White Paper: Test & Measurement

Precision Time Protocol

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The Precision Time Protocol (PTP), fully defined within IEEE standard 1588, is a highly accurate scalable time source that efficiently services a wide range of networks and devices at each node. High timing accuracy is required to understand the order of events in high-speed environments such as banking transactions or the sequence of circuit breaker trips in power distribution system.

PTP elements are Grand Master Clock (GMC), Master Clock (MC), Boundary Clock (BC), Transparent Clock (TC), or a slave device. The illustration depicts where each element is generally in a network. The GMC is the primary network time device. It is synchronized directly by a time standard (e.g., GPS, atomic clock). Having several MCs on a network is common to provide failsafe for network timing functions. IEEE1588 V2 specifies the messaging protocol and how the data is handled.

LANs are comprised of routers, switches, and hubs to support the many client devices. Without PTP aware devices, latencies (routing, traffic shaping, store and forward) are additive at each node resulting in large time disparities between GMC and time that a node or terminal device receives the GMC time packet. Further, latencies vary, so the total latency will have jitter.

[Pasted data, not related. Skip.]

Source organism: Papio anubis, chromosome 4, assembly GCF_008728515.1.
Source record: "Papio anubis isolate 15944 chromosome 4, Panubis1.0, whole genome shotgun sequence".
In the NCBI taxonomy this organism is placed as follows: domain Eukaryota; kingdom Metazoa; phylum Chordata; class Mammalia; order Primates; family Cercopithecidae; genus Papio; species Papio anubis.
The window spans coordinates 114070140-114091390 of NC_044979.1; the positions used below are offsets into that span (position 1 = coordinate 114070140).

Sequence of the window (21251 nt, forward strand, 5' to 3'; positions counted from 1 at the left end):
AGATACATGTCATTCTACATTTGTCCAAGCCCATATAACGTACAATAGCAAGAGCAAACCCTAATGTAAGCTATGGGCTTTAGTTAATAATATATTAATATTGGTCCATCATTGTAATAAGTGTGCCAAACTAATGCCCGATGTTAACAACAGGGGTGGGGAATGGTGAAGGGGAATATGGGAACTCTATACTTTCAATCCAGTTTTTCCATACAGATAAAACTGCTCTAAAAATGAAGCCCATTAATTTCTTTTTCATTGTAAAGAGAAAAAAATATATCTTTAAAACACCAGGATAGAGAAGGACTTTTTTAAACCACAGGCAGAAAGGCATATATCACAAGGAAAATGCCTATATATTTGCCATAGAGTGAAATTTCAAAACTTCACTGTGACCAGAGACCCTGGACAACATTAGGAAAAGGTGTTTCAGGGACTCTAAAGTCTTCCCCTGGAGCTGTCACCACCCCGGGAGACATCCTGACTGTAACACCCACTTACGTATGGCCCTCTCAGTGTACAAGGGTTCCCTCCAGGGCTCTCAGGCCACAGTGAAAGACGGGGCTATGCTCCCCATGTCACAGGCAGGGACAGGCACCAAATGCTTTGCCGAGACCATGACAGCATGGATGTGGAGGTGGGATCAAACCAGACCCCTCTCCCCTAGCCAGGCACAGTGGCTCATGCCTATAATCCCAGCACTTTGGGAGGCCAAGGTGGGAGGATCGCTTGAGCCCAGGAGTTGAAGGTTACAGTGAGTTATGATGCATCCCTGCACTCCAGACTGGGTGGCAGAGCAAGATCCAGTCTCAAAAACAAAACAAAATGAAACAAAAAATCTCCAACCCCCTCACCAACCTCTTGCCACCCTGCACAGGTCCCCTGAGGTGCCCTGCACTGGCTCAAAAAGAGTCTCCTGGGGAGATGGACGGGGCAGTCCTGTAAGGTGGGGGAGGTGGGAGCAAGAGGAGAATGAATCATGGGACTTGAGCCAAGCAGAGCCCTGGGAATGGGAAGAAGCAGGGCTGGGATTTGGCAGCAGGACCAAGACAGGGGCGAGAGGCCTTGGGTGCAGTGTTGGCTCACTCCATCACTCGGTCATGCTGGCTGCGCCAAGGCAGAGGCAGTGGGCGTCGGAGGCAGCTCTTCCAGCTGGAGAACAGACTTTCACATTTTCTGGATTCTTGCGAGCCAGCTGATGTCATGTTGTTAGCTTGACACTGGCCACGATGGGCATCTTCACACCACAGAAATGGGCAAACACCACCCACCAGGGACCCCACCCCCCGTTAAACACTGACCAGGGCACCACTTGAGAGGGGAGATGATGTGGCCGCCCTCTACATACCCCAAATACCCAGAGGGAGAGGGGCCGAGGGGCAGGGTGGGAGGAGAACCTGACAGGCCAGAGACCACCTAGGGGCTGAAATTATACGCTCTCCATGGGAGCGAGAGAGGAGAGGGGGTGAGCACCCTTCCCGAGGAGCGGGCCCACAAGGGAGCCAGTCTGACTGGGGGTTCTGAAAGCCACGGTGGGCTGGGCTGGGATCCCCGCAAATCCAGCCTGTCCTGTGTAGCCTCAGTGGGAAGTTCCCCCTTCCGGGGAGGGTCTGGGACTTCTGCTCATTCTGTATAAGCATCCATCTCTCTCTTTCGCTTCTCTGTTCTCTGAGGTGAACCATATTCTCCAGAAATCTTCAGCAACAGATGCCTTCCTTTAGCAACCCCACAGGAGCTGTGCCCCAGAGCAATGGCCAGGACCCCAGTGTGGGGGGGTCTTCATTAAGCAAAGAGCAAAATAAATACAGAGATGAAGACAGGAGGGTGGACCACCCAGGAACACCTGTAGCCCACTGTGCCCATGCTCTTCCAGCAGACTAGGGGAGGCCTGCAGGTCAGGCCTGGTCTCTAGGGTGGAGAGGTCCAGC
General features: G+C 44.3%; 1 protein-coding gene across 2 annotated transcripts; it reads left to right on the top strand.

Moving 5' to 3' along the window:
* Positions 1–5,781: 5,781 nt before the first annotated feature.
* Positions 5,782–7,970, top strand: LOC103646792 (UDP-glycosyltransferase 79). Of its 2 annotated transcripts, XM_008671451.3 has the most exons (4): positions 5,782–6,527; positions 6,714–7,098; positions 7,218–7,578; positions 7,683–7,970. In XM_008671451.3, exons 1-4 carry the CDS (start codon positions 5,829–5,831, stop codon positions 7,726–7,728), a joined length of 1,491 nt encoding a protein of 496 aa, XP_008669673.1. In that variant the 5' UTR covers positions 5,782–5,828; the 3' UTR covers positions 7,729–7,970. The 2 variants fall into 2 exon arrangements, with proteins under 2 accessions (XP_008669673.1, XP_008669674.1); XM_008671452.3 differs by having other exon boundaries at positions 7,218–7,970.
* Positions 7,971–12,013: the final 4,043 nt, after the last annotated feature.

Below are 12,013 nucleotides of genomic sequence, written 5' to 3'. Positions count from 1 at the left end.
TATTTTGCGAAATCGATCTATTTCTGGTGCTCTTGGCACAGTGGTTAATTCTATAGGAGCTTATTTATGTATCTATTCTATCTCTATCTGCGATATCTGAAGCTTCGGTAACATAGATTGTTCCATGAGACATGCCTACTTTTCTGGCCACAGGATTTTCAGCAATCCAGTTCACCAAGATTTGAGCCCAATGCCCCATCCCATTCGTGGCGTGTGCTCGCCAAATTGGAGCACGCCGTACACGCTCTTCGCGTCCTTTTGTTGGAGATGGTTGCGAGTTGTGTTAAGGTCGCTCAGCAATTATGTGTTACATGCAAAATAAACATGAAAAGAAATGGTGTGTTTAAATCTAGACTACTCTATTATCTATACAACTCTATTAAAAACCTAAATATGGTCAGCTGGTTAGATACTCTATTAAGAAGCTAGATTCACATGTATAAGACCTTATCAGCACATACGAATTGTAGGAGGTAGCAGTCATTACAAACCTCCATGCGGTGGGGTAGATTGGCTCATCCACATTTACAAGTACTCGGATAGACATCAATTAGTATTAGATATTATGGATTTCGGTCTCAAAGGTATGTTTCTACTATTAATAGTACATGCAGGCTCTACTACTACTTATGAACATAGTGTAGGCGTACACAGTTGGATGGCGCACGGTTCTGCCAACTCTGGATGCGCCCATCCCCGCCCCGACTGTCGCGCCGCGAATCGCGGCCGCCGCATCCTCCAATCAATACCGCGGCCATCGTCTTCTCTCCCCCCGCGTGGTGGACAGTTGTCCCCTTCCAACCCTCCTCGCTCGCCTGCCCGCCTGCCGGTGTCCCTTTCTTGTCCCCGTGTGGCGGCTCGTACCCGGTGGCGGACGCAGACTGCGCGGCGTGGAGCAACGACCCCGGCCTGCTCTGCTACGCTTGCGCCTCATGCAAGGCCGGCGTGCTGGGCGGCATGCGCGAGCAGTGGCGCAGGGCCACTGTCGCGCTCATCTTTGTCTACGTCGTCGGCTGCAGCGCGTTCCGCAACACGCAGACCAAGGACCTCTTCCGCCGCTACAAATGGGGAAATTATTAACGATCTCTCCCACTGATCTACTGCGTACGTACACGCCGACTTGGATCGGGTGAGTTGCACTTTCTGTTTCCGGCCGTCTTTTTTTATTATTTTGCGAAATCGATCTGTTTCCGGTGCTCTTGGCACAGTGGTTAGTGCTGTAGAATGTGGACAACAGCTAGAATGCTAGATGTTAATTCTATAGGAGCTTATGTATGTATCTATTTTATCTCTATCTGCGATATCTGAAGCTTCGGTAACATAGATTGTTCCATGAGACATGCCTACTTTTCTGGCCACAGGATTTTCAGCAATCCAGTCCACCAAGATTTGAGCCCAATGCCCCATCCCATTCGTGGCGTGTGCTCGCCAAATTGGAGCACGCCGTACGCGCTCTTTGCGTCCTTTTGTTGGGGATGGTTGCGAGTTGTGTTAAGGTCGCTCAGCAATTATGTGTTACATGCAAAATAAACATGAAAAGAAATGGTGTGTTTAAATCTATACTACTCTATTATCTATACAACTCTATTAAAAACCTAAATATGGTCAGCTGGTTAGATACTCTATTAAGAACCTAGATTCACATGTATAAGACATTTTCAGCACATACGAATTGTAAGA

Time is kept by setting a counter to the current time of day. The counter is sized to increment at the smallest unit of time (resolution) desired. It is the time master. Some systems may use an atomic clock as the frequency source and some systems may use only the atomic clock. Disciplining of the oscillator output is used to provide a low drift from the reference time standard (e.g., GPS, atomic clock) when not locked.

This paper drills down on into PTP network architecture, explains terms, and talks about available tools.

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